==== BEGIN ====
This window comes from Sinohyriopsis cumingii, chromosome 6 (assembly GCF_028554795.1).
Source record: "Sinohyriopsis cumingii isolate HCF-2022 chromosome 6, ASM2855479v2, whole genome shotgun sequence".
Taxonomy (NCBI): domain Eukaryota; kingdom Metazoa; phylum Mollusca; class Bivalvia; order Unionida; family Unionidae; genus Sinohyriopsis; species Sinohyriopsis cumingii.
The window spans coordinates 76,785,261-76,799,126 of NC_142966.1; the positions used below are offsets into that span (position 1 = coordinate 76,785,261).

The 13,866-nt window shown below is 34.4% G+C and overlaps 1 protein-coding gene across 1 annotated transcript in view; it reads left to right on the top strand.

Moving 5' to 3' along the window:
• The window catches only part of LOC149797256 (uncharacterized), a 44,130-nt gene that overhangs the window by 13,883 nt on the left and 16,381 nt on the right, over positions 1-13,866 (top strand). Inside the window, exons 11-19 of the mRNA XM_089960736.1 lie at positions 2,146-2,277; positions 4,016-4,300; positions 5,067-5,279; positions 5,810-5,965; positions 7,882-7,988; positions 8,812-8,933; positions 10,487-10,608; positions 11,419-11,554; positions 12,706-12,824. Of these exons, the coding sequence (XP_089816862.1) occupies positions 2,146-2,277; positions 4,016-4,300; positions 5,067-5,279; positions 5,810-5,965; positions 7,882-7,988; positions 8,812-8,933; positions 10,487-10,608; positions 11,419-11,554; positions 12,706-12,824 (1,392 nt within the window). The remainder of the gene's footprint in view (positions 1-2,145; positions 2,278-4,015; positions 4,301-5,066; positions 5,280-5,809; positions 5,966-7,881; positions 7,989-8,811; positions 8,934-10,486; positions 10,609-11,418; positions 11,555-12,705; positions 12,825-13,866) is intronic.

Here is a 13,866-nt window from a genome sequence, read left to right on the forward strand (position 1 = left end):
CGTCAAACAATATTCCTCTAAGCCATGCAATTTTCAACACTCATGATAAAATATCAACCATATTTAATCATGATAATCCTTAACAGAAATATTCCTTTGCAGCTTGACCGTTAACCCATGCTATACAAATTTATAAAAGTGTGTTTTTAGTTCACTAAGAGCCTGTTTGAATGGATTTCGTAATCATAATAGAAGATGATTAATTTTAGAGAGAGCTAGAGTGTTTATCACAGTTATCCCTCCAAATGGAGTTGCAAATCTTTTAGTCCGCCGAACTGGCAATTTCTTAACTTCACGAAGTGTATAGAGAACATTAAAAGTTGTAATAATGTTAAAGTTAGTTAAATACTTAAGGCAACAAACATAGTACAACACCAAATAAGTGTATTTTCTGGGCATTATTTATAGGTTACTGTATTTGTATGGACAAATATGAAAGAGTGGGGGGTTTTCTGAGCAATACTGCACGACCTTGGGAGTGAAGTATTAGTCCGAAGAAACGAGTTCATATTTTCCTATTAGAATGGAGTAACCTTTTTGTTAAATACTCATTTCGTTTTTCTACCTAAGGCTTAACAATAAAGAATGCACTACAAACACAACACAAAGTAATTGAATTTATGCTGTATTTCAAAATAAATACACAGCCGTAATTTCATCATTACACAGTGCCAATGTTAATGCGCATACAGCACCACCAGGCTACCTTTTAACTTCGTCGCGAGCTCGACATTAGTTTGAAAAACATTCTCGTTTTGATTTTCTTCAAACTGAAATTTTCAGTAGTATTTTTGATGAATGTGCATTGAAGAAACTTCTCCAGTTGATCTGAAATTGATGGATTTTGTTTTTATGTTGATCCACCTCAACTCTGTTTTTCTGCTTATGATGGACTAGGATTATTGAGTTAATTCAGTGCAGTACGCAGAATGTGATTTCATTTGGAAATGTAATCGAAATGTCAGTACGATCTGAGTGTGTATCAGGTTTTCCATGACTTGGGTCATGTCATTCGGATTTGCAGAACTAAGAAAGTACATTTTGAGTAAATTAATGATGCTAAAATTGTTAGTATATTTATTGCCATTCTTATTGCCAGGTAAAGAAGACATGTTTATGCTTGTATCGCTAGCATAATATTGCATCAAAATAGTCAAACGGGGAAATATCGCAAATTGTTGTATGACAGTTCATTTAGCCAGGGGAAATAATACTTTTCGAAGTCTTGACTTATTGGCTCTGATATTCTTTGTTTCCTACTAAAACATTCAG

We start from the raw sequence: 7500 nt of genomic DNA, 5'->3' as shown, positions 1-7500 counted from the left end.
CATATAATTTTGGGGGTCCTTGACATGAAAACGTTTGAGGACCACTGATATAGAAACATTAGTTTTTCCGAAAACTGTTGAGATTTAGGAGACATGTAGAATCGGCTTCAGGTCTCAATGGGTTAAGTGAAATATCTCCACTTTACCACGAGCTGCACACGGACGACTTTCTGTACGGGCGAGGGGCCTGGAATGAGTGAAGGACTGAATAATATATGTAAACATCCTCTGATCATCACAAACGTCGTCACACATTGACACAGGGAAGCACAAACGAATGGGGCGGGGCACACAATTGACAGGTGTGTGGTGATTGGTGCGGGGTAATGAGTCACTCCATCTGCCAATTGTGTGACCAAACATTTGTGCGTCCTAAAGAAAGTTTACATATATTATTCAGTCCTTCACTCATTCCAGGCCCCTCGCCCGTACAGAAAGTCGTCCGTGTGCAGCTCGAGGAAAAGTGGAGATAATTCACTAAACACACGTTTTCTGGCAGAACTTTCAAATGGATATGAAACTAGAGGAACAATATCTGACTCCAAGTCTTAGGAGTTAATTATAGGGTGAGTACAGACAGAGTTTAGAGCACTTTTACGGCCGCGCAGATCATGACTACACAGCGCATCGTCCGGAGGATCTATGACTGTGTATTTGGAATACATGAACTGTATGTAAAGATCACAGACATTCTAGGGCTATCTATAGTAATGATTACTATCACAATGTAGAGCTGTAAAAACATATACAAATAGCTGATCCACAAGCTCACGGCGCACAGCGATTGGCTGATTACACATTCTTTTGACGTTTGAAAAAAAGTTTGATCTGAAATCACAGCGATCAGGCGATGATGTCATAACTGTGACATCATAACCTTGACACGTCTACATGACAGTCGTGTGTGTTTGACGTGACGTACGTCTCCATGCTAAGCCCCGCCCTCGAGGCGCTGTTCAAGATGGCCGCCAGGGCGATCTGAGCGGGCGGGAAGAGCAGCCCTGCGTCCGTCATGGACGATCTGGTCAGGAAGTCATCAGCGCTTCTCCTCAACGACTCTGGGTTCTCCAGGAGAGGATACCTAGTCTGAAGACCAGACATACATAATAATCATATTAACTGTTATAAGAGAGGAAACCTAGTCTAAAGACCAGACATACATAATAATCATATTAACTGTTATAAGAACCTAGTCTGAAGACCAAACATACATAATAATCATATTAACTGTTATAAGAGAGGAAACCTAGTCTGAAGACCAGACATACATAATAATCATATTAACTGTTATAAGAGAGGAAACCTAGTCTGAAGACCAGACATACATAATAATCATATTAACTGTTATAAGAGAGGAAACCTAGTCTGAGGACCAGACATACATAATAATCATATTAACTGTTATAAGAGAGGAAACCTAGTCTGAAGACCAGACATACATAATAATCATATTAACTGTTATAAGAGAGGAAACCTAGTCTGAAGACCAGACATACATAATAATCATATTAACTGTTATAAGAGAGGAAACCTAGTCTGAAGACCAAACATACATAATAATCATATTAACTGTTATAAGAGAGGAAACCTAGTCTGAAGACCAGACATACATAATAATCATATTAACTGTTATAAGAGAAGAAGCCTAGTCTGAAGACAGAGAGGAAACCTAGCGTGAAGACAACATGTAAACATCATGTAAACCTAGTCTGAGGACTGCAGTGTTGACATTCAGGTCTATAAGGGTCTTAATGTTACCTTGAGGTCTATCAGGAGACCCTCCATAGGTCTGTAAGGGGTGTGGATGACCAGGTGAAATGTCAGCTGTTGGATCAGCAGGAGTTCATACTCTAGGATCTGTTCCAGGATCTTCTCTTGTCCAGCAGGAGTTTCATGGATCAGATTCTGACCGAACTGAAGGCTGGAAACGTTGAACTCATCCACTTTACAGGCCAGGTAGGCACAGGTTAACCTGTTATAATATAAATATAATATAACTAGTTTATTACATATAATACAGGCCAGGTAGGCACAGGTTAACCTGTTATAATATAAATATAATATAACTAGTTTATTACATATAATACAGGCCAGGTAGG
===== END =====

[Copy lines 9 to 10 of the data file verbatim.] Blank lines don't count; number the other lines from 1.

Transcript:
CGTCAAACAATATTCCTCTAAGCCATGCAATTTTCAACACTCATGATAAAATATCAACCATATTTAATCATGATAATCCTTAACAGAAATATTCCTTTGCAGCTTGACCGTTAACCCATGCTATACAAATTTATAAAAGTGTGTTTTTAGTTCACTAAGAGCCTGTTTGAATGGATTTCGTAATCATAATAGAAGATGATTAATTTTAGAGAGAGCTAGAGTGTTTATCACAGTTATCCCTCCAAATGGAGTTGCAAATCTTTTAGTCCGCCGAACTGGCAATTTCTTAACTTCACGAAGTGTATAGAGAACATTAAAAGTTGTAATAATGTTAAAGTTAGTTAAATACTTAAGGCAACAAACATAGTACAACACCAAATAAGTGTATTTTCTGGGCATTATTTATAGGTTACTGTATTTGTATGGACAAATATGAAAGAGTGGGGGGTTTTCTGAGCAATACTGCACGACCTTGGGAGTGAAGTATTAGTCCGAAGAAACGAGTTCATATTTTCCTATTAGAATGGAGTAACCTTTTTGTTAAATACTCATTTCGTTTTTCTACCTAAGGCTTAACAATAAAGAATGCACTACAAACACAACACAAAGTAATTGAATTTATGCTGTATTTCAAAATAAATACACAGCCGTAATTTCATCATTACACAGTGCCAATGTTAATGCGCATACAGCACCACCAGGCTACCTTTTAACTTCGTCGCGAGCTCGACATTAGTTTGAAAAACATTCTCGTTTTGATTTTCTTCAAACTGAAATTTTCAGTAGTATTTTTGATGAATGTGCATTGAAGAAACTTCTCCAGTTGATCTGAAATTGATGGATTTTGTTTTTATGTTGATCCACCTCAACTCTGTTTTTCTGCTTATGATGGACTAGGATTATTGAGTTAATTCAGTGCAGTACGCAGAATGTGATTTCATTTGGAAATGTAATCGAAATGTCAGTACGATCTGAGTGTGTATCAGGTTTTCCATGACTTGGGTCATGTCATTCGGATTTGCAGAACTAAGAAAGTACATTTTGAGTAAATTAATGATGCTAAAATTGTTAGTATATTTATTGCCATTCTTATTGCCAGGTAAAGAAGACATGTTTATGCTTGTATCGCTAGCATAATATTGCATCAAAATAGTCAAACGGGGAAATATCGCAAATTGTTGTATGACAGTTCATTTAGCCAGGGGAAATAATACTTTTCGAAGTCTTGACTTATTGGCTCTGATATTCTTTGTTTCCTACTAAAACATTCAG

We start from the raw sequence: 7500 nt of genomic DNA, 5'->3' as shown, positions 1-7500 counted from the left end.